The bar wasn’t too crowded, which gave a sense of relief to Gary. A crowded bar wasn’t what he needed, although in any other situation it might have. This would do nicely. It was low-key, with a nook to sit and think. The anxiety of “making your own fun” was creeping in again. He didn’t want to go back home, but was hard pressed to think of alternatives.
Leaning forward, he felt his anxiety build. This anxiety was also making him want to use the restroom. “Being this high strung sucks,” he spat and adjusted his posture on the seat.
“What the Hell do people do around here?” The question wasn’t original. He had heard it from more than one person, and found it a valid enough question to adopt after they all shipped out. What did people do? To him, there had to be more than met the eye… a gem of an idea that would be worth hiding.
The cell phone told him it was six o’clock, which provided some comfort. “The workers won’t be piling in here for another couple of hours.” He was proud of himself for remembering the habits of those wretched line workers, and his ability to adapt to it. His beer sweat it out in front of him, almost terrified of being drunk. He would not be drunk though. Oh no. He knew that the Otterville police would be out en masse on a Saturday night. The notion that he knew the schedule of Otterville’s finest also made him feel better. He could easily outmaneuver anyone in this town. “Wouldn’t they like to ride me out on a rail,” he muttered and frowned at his drink.
With a handsome job offer in hand, Gary moved into this sleepy little town just shy of two years ago. The economy was garbage, and still was to this day. Anything that glittered was gold to him. Had he known of the abject isolation he was in for upon arrival, he would have seriously reconsidered the move. There was no way he could have known the company turned down five of the locals for the position. It was obvious they were bitter about it, but would never be confrontational. Cowards.
Virginia was a much better place for Gary and hindsight is, of course, 20/20. At least he had people to talk to back home. The jury here was still out on Gary, and probably wouldn’t return for a few decades. Even if they did, it would be hung, no doubt. Rough, rough, rough.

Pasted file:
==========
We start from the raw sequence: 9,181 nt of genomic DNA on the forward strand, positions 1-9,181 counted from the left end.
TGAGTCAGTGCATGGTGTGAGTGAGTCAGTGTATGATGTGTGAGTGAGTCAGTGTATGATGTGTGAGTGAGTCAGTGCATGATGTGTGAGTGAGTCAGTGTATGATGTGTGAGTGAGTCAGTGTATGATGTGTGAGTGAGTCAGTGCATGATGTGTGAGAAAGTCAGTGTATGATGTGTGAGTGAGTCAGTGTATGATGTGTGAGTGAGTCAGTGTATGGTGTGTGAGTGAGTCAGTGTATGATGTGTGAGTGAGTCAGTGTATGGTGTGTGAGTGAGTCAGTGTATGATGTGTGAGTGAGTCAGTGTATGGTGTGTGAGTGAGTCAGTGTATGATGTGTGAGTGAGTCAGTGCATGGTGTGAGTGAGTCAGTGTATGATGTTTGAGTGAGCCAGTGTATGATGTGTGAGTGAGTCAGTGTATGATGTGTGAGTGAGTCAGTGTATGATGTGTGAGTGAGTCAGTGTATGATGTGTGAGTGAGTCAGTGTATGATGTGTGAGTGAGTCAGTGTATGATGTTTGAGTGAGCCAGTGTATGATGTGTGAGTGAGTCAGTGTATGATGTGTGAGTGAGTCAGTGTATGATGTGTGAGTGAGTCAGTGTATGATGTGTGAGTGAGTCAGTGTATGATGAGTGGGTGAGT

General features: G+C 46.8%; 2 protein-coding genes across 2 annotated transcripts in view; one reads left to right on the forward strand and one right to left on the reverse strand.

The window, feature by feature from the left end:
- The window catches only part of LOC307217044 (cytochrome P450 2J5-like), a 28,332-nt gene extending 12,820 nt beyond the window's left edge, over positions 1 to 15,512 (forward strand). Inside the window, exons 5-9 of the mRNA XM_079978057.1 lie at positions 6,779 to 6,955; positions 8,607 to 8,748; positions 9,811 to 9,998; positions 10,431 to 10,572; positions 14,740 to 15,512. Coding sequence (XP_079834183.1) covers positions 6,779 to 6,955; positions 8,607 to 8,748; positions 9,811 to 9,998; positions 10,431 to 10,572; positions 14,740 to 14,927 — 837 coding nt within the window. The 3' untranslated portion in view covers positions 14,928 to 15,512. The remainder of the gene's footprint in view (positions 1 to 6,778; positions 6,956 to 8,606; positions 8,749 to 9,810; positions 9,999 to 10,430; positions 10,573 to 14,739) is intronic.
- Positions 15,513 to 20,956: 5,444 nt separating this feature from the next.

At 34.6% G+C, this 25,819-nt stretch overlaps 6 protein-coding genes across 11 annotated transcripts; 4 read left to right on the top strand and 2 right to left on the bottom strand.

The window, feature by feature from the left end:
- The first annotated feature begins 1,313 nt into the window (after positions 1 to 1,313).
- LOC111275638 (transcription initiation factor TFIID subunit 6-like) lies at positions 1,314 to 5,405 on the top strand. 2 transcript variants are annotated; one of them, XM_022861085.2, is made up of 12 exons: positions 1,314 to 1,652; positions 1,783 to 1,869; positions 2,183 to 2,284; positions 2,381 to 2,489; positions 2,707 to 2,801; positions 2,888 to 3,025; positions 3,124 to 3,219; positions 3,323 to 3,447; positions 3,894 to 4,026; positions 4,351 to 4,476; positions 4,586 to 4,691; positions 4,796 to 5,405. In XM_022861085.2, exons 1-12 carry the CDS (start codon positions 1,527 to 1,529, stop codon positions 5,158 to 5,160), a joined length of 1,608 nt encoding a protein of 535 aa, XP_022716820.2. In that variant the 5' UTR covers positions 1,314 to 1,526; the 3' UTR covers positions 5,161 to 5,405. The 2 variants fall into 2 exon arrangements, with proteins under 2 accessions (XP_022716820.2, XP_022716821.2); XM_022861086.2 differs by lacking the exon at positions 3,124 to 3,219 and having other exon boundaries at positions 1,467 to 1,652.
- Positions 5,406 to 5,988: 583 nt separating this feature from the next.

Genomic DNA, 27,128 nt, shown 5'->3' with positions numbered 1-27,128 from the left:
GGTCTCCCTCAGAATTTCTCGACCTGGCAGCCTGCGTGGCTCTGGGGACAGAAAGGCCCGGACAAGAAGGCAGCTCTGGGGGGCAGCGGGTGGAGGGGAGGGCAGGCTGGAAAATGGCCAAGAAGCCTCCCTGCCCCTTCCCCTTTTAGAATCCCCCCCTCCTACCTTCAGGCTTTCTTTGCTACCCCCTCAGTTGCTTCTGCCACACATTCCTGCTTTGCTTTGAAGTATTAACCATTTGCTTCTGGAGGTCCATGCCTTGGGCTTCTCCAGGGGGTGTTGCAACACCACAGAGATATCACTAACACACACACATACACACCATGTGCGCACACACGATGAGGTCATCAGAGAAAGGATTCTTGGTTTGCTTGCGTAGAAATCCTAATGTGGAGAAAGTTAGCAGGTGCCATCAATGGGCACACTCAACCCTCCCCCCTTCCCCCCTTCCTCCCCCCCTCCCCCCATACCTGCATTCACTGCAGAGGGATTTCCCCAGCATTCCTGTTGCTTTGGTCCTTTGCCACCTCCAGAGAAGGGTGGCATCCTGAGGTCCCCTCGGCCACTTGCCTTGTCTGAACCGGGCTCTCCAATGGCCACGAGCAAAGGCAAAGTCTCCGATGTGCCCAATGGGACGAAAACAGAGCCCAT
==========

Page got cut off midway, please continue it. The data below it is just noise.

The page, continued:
In a moment of frustration, he slammed his fist on the table, which caught the attention of a few townies watching the football game at the end of the bar. They only took a few seconds to identify the source of the noise and resumed watching the game. They kept their air of disinterest well.
Looking out the window, Gary could see the smoke from the Miiratek factory rise into the 5 degree Fahrenheit evening. Winter was such an obvious presence in Otterville. There didn’t have to be any snow on the ground to know how cold it was at any given time. He felt the wind burn on his cheeks just thinking about it.
Gary finally finished his beer. The lack of a successful resolution to his problem made his pint hard to swallow. “Damn it all,” he said aloud. He didn’t care who heard this time. He was frustrated with his equation: no life, no wife, no home and alone. It all amounted to nothing. With bitterness and townie envy, he picked up his possessions and and left.
As the door shut, a group of guys each gave one another a sick smile. At this rate, they figured it wouldn’t have to worry about the transplants in a couple of years. All the beer mugs clinked together. Let the good times roll!
© 2013 by Corvidae in the Fields, all rights reserved